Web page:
Take the 2-minute tour ×
Mathematics Stack Exchange is a question and answer site for people studying math at any level and professionals in related fields. It's 100% free, no registration required.

I'm trying to determine the convergence/divergence of two improper integrals, both with the same attribute:

$$\int_2^\infty f(x)\,dx=\int_2^\infty \frac{x-\lfloor x\rfloor-\frac{1}{2}}{\ln{x}}dx$$

$$\int_1^\infty g(x)\,dx=\int_1^\infty \frac{(-1)^{\lfloor x \rfloor}}{x\ln{x}}dx$$

The common attribute these two have is that their numerators are alternating between two constant values as the functions progresses twoards infinity.

Note the numerators are bounded by some constant values, and the denominators are monotonically decreasing. Thus, I thought I could use Dirichlet's test for convergence of improper integrals to determine convergence.

In $f(x)$ I can do that, since both the numerator and denominator are continuous as that's what the test requires for convergence. However, in $g(x)$ I can't, since the numerator isn't continuous.

Any advice? :)

Thanks in advance. This is my first question as a Mathematics user.

share|improve this question
add comment

1 Answer

up vote 1 down vote accepted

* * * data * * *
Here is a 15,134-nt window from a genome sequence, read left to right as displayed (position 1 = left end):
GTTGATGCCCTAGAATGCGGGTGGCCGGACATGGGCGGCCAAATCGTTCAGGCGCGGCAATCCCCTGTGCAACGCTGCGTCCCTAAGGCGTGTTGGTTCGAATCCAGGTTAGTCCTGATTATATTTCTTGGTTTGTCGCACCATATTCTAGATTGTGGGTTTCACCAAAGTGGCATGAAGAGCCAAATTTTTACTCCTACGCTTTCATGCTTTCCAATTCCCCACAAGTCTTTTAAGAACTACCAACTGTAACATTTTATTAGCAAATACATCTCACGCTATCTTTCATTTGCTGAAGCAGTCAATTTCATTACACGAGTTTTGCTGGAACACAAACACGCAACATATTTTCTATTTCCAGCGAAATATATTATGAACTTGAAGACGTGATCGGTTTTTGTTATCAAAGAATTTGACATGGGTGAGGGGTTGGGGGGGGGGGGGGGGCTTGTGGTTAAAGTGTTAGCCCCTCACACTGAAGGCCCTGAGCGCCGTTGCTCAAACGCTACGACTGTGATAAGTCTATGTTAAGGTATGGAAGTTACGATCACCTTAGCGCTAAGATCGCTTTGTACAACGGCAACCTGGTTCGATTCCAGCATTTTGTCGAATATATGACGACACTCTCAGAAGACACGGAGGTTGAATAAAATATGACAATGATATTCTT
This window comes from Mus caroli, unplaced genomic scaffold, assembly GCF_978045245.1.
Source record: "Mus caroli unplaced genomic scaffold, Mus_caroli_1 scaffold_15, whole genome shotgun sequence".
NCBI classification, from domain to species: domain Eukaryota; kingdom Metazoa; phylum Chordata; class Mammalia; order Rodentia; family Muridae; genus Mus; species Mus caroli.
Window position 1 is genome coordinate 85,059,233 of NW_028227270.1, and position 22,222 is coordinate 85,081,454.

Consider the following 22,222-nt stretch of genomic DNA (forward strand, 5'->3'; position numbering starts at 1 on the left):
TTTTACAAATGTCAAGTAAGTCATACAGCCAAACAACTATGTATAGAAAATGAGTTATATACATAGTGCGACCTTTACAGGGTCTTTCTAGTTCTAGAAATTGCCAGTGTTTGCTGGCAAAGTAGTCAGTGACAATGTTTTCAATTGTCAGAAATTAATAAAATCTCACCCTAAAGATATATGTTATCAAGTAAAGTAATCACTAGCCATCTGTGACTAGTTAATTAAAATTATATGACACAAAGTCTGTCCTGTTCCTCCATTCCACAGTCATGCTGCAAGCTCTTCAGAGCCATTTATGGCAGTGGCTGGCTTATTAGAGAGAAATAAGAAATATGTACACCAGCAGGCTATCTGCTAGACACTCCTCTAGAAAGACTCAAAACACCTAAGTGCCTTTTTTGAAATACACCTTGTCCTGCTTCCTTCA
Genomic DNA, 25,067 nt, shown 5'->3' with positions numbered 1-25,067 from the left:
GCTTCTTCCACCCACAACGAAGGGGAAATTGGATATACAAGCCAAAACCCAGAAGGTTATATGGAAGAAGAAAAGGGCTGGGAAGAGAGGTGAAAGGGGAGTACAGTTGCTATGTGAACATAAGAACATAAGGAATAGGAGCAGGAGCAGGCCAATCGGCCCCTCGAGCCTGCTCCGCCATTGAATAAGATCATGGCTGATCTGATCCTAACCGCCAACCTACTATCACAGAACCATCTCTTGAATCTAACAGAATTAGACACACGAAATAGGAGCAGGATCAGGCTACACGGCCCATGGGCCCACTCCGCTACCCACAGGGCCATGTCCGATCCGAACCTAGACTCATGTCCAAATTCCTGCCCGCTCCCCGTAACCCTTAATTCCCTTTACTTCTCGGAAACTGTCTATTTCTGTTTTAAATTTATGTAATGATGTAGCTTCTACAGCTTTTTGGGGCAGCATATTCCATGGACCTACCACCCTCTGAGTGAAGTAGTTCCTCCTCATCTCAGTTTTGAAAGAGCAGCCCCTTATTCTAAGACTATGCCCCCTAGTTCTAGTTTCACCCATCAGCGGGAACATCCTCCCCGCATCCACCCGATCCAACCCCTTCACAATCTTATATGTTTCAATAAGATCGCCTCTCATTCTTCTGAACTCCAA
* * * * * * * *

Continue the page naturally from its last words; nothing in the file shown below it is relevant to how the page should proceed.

For the first integral $$\int_2^{\infty} \frac{\{x\}- 1/2}{\ln(x)} dx$$ Define $\displaystyle B_1(x) = \frac{\{x\}^2}{2} - \frac{\{x\}}{2} + \frac1{12}$. Then we get that $$\int_2^{\infty} f(x) dx = \int_2^{\infty} \frac{d(B_1(x))}{\ln(x)} = \left. \frac{B_1(x)}{\ln(x)} \right \rvert_2^{\infty} + \int_2^{\infty} \frac{B_1(x)}{x \ln^2(x)} dx = \frac1{12 \ln(2)} + \int_2^{\infty} \frac{B_1(x)}{x \ln^2(x)} dx$$ which converges clearly since $$\left \lvert \int_2^{\infty} \frac{B_1(x)}{x \ln^2(x)} dx \right \rvert \leq \frac1{12} \left \lvert \int_2^{\infty} \frac{1}{x \ln^2(x)} dx \right \rvert < \infty$$

share|improve this answer
    
Thanks, but as I've stated in the question - My problem is with the second integral. :) –  Ory Band May 5 '12 at 11:28
add comment

Your Answer

 
discard

By posting your answer, you agree to the privacy policy and terms of service.

Not the answer you're looking for? Browse other questions tagged or ask your own question.